The first Metro, like the novel it was based on, was definitely a boys-only club. 90% of the humans you encountered were enemy soldiers or bandits and all of them were men. You only ran into women in the relatively tranquil stations, and there they were all wives or widows or whores, there to provide atmospheric dialogue. The most prominent female character was a prostitute who steals all your money. So, not exactly progressive, but for the most part I could ignore the issues because women were in the background.
Last Light ironically suffers from the opposite problem – there are too many women, including a main character, so their one-dimensional nature is unavoidable. It's in your face, constantly, like a pair of jiggling boobs.
Oh, I mentioned boobs. Well, you have to get used to them in this game, because they're everywhere. I encountered scantily clad or naked women at least four times that I can remember. There's a can-can show, then you wander through a dressing room full of half-dressed dancers, then go into a brothel where you can pay for a lapdance (complete with jiggle physics), then finally the world's most uncomfortable sex scene. I'm not a prude and this is very much a game for adults – but the implementation seems kind of juvenile and gratuitous. It doesn't help that, whereas the male characters look weathered and realistic, for some reason the female characters all fall smack into the uncanny valley. Their skin has a weird, waxy sheen and their mascara shrouds dead-looking eyes. It makes every encounter uncomfortable.
Most of this wouldn't have been a serious problem for me, except that Last Light, unlike 2033, includes a romance subplot. As Artyom, the object of your affections is Anna, daughter of the Ranger's leader, Miller, and their best sniper. There's nothing wrong with an "action girl" in a game, but she's completely unsympathetic and kind of scary. On your first mission, Anna is sent to accompany you to help kill the last of the mutant Dark Ones, but also to make sure you finish your mission – Or Else. When someone threatens to murder you and an orphan child in your first scene together, romance ain't exactly in the air.
You aren't reunited with Anna until a brief scene halfway through the game. She's gained some grudging respect for you, but she still comes off cold and reptilian. Then she's kidnapped by the bad guys, because of course she is, and you have to chase after her. The transition to damsel in distress is not only out of character, but didn't really do anything to endear her to me.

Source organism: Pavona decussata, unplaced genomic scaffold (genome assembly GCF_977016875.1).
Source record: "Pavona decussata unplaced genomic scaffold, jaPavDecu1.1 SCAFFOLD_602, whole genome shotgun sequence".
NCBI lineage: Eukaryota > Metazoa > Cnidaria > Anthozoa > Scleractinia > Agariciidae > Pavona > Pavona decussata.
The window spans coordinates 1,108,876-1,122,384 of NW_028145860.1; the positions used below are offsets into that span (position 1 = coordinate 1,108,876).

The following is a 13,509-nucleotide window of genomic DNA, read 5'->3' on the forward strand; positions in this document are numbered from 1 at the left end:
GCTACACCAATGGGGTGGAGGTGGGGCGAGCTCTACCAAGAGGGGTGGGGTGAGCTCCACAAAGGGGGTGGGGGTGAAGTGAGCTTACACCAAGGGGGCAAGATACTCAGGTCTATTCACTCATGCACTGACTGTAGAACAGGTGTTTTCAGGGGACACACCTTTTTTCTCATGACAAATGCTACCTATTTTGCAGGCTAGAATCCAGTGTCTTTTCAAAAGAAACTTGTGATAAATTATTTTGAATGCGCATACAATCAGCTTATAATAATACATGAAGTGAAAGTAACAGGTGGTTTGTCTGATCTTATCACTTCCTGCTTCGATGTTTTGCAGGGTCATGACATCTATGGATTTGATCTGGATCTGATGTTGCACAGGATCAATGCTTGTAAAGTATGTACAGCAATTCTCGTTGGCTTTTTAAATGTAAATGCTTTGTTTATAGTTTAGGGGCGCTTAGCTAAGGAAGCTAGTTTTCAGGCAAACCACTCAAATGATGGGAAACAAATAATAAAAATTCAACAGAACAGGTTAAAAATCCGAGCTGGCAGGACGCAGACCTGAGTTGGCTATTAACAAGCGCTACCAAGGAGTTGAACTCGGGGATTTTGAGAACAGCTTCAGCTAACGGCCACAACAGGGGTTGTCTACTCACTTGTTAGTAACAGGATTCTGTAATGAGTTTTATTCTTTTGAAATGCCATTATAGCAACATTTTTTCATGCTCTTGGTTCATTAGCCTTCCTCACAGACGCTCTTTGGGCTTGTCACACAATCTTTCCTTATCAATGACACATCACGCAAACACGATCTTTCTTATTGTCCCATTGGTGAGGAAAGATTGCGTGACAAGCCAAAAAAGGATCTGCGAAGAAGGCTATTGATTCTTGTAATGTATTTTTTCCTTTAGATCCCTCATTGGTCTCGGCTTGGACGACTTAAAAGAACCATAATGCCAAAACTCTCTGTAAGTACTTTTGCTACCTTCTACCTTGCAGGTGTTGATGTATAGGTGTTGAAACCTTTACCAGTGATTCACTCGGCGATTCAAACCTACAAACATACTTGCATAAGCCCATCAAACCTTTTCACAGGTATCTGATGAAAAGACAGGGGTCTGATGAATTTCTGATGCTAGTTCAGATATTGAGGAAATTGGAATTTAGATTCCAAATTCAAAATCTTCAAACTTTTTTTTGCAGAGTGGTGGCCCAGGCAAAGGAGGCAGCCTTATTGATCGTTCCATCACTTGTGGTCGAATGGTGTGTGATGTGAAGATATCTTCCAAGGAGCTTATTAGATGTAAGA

Then after you rescue her and you're both recovering, out of left field comes the most problematic scene in the game. You two are in a hospital room, because you both had caught a mild version of the McGuffin super virus. Anna gets all wistful and talks about fearing death and her dad and wait a minute is that a nipple? Then she says she wants to be touched and lies back on the bed and stares at you with her dead fish eyes and . . . yup. I put my head in my hands and went "Dangit, Artyom, don't do it." But I guess death threats and personality disorders are aphrodisiacs for her hero, because he does.
Anna doesn't show up again for the rest of the game, until the ending cinematic, where she shows up with Artyom's baby. But there are two endings, depending on the choices you make in the game, and she and the kid only show up in the "Bad" ending. I'll leave you to puzzle out the implications of that one, because I don't have the space.
I felt the writers missed a lot of opportunities with Anna. An action girl sidekick can be really fun and sympathetic – look at Half-Life 2's Alyx Vance. Alyx could take care of herself, but she was funny and warm and I cared about her. Not only did I not care about Anna, I actively wanted to get away from her because she creeped me out. It's fine that she's uncertain about Artyom's loyalties at the start – but give her some lightness. If they had given her a sense of humor, she would have made a great foil to Miller, her dour father. In the first scenes, it seems like she would cackle with glee if she had the opportunity to kill the hero.
To really get the scope of how badly the developers missed the boat with Anna, you have to look at another of their characters – Pavel. You meet Pavel in a Reich prison, he helps you escape, he cracks some jokes, you learn to respect each other – it's a great arc. He's funny and clever and quirky and is proof that the game maker's know how to write a good character. A thought experiment – what if Anna and Pavel flipped genders? OK, having a grizzled male Ranger threaten Artyom in the beginning is conventional, but it would have fit easily into our expectations.
Now, think about those scenes with a female Pavel – how interesting would it have been if your escape from Reich and budding friendship had romantic overtones? I could totally see the player, through Artyom, falling in love with FemPavel. It would make Pavel's betrayal even more of a knife to the chest than it was originally. Then you'd have to fight FemPavel and decide if she lives or dies – yeah, now that's a subplot.
Don't get me wrong – I enjoyed Last Light. The action and gameplay are much improved from the original and the world is every bit as compelling. I just wish they hadn't fumbled the female characters so badly. It could have elevated the game from a tour of a crumbling world into a compelling, character-driven drama.